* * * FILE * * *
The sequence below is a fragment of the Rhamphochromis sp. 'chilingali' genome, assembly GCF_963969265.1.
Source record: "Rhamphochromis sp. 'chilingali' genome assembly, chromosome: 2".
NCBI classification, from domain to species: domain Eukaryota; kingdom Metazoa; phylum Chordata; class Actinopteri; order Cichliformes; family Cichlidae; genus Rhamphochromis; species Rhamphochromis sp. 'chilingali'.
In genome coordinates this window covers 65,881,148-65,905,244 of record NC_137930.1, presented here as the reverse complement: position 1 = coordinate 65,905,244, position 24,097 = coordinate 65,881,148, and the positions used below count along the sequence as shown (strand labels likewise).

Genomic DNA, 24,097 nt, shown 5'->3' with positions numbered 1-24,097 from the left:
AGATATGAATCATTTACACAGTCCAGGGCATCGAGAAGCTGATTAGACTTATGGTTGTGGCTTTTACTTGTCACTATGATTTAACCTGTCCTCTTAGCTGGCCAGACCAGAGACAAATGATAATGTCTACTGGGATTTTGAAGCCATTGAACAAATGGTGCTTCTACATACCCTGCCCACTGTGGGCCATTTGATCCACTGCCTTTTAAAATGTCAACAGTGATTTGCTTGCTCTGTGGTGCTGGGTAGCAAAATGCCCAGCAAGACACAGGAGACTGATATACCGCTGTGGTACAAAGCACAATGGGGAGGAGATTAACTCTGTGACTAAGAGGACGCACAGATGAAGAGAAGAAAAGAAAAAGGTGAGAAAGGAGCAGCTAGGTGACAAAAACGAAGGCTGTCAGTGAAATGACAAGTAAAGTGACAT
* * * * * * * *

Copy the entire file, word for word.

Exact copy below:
The sequence below is a fragment of the Rhamphochromis sp. 'chilingali' genome, assembly GCF_963969265.1.
Source record: "Rhamphochromis sp. 'chilingali' genome assembly, chromosome: 2".
NCBI classification, from domain to species: domain Eukaryota; kingdom Metazoa; phylum Chordata; class Actinopteri; order Cichliformes; family Cichlidae; genus Rhamphochromis; species Rhamphochromis sp. 'chilingali'.
In genome coordinates this window covers 65,881,148-65,905,244 of record NC_137930.1, presented here as the reverse complement: position 1 = coordinate 65,905,244, position 24,097 = coordinate 65,881,148, and the positions used below count along the sequence as shown (strand labels likewise).

Genomic DNA, 24,097 nt, shown 5'->3' with positions numbered 1-24,097 from the left:
AGATATGAATCATTTACACAGTCCAGGGCATCGAGAAGCTGATTAGACTTATGGTTGTGGCTTTTACTTGTCACTATGATTTAACCTGTCCTCTTAGCTGGCCAGACCAGAGACAAATGATAATGTCTACTGGGATTTTGAAGCCATTGAACAAATGGTGCTTCTACATACCCTGCCCACTGTGGGCCATTTGATCCACTGCCTTTTAAAATGTCAACAGTGATTTGCTTGCTCTGTGGTGCTGGGTAGCAAAATGCCCAGCAAGACACAGGAGACTGATATACCGCTGTGGTACAAAGCACAATGGGGAGGAGATTAACTCTGTGACTAAGAGGACGCACAGATGAAGAGAAGAAAAGAAAAAGGTGAGAAAGGAGCAGCTAGGTGACAAAAACGAAGGCTGTCAGTGAAATGACAAGTAAAGTGACAT